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10 June 2017 - Crop Insurance Needs to be Preserved

The budget proposal by the Trump administration has been public knowledge for several weeks. Frankly, I am not at all surprised by reaction to the President’s budget. - ‘You can’t cut my program because it is too important to cut, so cut everybody else’s programs.’ We are hearing that from education, health, the military and yes, we are hearing that from agriculture. We are no different in our reaction to the proposed budget.

Looking over the USDA budget, there are some rather sizeable cuts. I can understand the need for cutting expense because, as individuals, we are expected to live within our means, yet we keep asking government to initiate programs that take the Federal government far beyond its means. Do we forget that Federal money is actually our tax money. I fully understand that.

Yet there is one area in agriculture that I believe should not be cut and it is Crop Insurance. That opinion is shared by a lot of people in the world of agriculture. Do you remember what it was like before we had Crop Insurance? If there was an agricultural weather disaster anywhere in the country, we had to wait for Congress to approve special disaster funds to help farmers and ranchers, to keep them in business.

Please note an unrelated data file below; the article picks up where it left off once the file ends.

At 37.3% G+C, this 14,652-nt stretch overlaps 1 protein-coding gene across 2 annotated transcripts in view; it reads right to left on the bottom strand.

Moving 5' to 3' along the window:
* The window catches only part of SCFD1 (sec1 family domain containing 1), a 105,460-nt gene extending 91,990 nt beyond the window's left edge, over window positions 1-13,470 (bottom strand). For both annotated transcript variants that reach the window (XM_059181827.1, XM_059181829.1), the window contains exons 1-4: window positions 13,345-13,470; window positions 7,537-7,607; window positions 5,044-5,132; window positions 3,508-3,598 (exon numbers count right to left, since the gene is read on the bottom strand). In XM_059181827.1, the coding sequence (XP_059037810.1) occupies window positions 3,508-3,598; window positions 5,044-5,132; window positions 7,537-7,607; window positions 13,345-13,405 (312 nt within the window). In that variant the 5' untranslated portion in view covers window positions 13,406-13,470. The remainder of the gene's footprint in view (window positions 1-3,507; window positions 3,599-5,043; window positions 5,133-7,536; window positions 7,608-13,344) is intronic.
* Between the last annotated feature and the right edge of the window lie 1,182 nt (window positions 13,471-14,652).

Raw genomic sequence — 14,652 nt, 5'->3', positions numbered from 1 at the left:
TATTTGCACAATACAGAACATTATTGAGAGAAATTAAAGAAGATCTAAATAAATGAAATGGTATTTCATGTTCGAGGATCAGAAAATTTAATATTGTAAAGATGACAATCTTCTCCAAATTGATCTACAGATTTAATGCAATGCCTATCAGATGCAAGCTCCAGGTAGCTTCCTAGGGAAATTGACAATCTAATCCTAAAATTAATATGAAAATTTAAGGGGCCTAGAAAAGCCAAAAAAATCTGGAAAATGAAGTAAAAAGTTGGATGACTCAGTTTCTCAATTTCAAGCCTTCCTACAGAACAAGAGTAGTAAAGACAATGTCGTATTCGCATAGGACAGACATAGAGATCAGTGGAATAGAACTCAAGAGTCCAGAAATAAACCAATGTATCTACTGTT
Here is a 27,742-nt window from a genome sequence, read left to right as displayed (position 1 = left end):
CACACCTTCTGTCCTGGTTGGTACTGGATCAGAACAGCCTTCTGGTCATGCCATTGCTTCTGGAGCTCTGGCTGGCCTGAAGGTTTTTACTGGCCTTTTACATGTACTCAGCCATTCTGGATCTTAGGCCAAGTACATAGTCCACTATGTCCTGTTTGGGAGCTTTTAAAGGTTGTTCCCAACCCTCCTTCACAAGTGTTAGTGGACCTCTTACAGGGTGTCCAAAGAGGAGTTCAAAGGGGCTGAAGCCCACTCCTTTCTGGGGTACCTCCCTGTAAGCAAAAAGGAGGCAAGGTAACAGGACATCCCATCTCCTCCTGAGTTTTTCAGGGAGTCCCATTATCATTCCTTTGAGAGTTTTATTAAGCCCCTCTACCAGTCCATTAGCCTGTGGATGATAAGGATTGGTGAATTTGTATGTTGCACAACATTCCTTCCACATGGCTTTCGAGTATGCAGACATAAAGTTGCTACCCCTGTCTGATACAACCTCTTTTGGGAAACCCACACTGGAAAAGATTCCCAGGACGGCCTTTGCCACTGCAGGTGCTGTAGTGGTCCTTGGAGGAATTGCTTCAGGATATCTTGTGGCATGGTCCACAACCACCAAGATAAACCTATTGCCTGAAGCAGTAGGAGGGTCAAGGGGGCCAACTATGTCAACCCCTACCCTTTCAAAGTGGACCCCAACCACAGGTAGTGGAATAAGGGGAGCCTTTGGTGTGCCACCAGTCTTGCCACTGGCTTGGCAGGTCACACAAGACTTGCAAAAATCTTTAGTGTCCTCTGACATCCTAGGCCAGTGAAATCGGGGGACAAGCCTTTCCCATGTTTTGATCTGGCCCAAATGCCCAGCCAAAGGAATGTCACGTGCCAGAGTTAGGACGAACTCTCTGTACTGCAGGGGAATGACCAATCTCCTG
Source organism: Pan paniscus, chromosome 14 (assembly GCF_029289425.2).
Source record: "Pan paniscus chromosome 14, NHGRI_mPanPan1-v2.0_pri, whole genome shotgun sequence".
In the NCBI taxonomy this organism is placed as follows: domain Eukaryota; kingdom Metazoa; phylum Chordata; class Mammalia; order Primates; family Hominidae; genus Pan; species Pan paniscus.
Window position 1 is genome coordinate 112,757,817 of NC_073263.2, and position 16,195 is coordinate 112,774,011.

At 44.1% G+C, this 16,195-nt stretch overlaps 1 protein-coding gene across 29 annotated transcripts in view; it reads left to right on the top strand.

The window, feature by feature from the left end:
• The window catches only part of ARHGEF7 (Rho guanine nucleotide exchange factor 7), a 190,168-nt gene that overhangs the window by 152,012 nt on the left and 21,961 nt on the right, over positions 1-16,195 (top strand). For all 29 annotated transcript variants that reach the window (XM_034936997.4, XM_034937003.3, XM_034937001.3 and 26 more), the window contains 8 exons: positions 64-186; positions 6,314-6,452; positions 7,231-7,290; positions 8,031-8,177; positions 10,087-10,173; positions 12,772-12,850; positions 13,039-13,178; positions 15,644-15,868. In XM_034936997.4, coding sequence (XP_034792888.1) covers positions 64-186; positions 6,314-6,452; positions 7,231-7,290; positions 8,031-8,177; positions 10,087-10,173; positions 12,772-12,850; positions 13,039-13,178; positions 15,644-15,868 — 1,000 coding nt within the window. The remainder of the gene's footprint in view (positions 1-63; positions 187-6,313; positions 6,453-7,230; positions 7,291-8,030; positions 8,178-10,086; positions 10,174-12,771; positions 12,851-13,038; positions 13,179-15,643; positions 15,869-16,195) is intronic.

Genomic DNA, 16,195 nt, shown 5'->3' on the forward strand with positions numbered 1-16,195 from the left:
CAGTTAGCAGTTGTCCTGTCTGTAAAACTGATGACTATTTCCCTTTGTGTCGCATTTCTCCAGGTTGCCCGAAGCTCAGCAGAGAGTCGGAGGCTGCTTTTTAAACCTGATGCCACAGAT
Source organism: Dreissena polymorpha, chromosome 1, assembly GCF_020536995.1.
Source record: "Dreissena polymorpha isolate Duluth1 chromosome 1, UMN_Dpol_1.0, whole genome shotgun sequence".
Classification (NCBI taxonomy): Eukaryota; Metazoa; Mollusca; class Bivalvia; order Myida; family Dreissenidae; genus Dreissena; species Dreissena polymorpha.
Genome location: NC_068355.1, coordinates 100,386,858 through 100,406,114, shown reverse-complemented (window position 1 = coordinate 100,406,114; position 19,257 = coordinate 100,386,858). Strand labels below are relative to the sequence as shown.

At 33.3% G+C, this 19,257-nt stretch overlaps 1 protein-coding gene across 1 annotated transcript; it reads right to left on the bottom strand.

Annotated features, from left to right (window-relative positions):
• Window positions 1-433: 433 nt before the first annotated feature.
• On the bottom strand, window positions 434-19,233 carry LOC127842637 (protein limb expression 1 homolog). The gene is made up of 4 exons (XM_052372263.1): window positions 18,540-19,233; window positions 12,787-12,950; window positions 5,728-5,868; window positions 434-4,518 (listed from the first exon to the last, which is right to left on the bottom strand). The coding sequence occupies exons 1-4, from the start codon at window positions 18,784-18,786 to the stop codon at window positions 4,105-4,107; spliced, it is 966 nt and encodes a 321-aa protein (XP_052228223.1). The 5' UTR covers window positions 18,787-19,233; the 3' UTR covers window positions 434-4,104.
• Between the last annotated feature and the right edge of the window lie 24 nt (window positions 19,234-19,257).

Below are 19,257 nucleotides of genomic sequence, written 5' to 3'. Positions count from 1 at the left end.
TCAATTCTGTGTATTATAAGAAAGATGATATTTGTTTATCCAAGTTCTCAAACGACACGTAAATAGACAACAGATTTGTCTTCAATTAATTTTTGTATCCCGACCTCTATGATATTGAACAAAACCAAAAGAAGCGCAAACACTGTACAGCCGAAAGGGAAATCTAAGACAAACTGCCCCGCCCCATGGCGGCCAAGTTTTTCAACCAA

Then came Crop Insurance; now farmers and ranchers pay some money for the premium, they do get some assistance from USDA. But it means we no longer have to go to Congress and ask for funding for special disaster programs. Farmers and ranchers have ‘skin in the game’, so to speak, and Crop Insurance has become an excellent risk management tool.

Steve Van Voorhees is a New York State Crop Insurance agent, as well as an active farmer, and he recently said this about Crop Insurance - “Sometimes folks are quick to criticize Crop Insurance because they don’t realize, like agriculture, the program touches every state in the nation. It has proven itself to be our most effective risk management tool. Let’s allow this program to keep working, not just for the farmers who put everything on the line year after year, but for the solvency of our state and national agriculture economies as well.”

These are words from a New York farmer. I couldn’t agree more; keep the budget for Crop Insurance.

My thoughts on Samuelson Sez.